When Lt. Timothy C. Peterson entered Iraq, ethno-sectarian violence and insurgent attacks had spread across the country and were concentrated on coalition forces in the Sunni area of Anbar Province. As part of the 321st Engineer Battalion, Peterson led his platoon on the high-risk assignment of route clearance from September 2006 through September 2007.
He recalled that in his first missions in Ramadi and Fallujah, "We’d only go at night because it was too dangerous during the day," adding that they would be shot at and would find IEDs, almost every night. His soldiers needed to dismantle the IED networks covering the roads around Ramadi, a task that depended on local information. Peterson added that Iraqi citizens "were scared to even come near us" because of the possibility insurgents would kill them as collaborators.
This all changed before Peterson’s eyes with the troop surge, which increased U.S. force levels and focused on a counterinsurgency strategy. In the pivotal early phases of the surge, the 321st was on an arduous schedule of 24-hour patrols for days on end. North of Ramadi, another platoon was engaged in route clearance, when a powerful IED disabled the lead vehicle. Without hesitation, Peterson and three other members of his unit, mounted-up in their Buffalo MRAP truck and assumed command of the patrol. Pushing the platoon ever deeper into uncharted insurgent territory, Peterson’s Buffalo was hit by a series of IED attacks disabling their vehicle and injuring the four occupants. For this bold decision to edge ever closer to the insurgent capital, despite dire risks, Peterson was awarded the Army Commendation Medal with Valor, and his third Purple Heart.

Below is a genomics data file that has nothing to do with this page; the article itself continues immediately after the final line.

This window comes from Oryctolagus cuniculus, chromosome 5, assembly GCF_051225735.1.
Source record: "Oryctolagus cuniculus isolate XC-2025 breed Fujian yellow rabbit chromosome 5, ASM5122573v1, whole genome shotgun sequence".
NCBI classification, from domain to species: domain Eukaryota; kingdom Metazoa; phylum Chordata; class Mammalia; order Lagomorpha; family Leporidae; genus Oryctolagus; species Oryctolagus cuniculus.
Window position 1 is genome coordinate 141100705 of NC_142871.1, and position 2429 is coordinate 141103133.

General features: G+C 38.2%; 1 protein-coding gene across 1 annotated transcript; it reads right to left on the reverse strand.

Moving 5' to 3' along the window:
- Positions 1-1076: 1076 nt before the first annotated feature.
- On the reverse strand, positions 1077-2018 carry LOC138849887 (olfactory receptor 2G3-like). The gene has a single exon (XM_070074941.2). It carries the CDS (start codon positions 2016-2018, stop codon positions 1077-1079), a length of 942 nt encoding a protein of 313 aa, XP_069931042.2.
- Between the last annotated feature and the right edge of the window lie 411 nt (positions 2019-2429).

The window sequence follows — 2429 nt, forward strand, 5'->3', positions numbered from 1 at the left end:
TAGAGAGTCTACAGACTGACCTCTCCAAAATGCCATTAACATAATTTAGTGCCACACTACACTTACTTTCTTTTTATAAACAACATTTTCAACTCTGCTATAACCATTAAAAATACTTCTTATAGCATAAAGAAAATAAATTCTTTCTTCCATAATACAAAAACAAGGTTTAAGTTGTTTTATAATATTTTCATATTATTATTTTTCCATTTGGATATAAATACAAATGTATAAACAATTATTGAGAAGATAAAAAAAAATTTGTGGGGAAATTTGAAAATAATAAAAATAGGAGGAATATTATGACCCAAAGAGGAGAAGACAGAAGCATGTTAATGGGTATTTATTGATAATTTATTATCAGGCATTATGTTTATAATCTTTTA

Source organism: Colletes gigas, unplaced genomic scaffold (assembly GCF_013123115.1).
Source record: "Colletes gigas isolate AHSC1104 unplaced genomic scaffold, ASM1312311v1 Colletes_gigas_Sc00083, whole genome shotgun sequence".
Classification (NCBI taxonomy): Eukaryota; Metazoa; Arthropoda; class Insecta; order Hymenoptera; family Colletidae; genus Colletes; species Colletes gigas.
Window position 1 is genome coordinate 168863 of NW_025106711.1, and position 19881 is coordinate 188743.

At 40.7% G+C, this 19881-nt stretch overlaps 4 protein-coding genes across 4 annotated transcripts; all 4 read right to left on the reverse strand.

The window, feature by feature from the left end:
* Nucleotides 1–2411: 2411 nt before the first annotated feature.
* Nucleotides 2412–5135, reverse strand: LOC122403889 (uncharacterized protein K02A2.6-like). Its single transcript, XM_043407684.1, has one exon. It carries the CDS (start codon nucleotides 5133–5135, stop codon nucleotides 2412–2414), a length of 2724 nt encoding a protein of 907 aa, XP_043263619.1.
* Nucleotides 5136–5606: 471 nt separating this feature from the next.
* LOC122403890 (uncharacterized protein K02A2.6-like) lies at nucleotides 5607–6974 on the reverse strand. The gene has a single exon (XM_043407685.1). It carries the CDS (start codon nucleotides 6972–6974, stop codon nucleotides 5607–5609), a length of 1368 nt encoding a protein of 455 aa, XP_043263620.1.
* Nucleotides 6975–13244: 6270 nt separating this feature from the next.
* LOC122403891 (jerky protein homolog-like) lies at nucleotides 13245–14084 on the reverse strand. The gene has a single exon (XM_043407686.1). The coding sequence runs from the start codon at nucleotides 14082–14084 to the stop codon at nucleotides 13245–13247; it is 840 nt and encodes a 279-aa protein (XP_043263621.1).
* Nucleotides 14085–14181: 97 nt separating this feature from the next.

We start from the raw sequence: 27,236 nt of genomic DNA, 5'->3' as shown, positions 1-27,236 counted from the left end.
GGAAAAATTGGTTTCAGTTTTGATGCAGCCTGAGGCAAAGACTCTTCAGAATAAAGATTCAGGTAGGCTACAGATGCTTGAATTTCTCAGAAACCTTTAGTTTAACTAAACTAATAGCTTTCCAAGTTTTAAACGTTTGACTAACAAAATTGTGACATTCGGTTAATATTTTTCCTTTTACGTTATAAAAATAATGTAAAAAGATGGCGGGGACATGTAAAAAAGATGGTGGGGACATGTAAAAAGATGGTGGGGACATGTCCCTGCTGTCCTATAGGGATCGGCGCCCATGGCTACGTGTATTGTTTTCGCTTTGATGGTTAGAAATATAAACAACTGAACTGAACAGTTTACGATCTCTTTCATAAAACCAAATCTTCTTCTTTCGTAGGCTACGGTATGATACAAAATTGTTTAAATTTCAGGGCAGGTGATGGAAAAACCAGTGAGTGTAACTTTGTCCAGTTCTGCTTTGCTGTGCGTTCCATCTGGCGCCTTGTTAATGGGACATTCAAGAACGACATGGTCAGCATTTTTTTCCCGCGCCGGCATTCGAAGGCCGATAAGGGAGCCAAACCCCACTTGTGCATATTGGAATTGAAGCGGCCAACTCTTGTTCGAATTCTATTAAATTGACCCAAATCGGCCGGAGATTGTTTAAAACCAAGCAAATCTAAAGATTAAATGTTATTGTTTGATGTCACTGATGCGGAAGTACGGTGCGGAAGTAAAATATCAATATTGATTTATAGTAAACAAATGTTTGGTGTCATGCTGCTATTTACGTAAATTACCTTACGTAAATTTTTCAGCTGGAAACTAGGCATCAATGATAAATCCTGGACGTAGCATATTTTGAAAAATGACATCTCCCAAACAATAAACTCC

Once recovered from his injuries, Peterson resumed the grueling patrol schedule, which continued after April through the end of his deployment, always in the lead position in the six to seven-vehicle convoys. Peterson considered himself fortunate to witness the huge transformation throughout Ramadi. Dangerous patrols through the streets of Ramadi under the cover of darkness, harassed by gunfire and explosions, were replaced with daytime walks inside the city, where he would be greeted by citizens of all ages. Peterson and his unit would hand the local children soccer balls, candy, and food. Citizens would see the troops coming down the road and run out of their houses to warn Peterson that an IED lay ahead.
As Peterson prepared to leave in October 2007, he left a very different place. He said "things were changing, what we were doing was working … for the people that lived there, there was a transition." Because of his unit’s remarkable success and courage, Peterson was awarded the Bronze Star.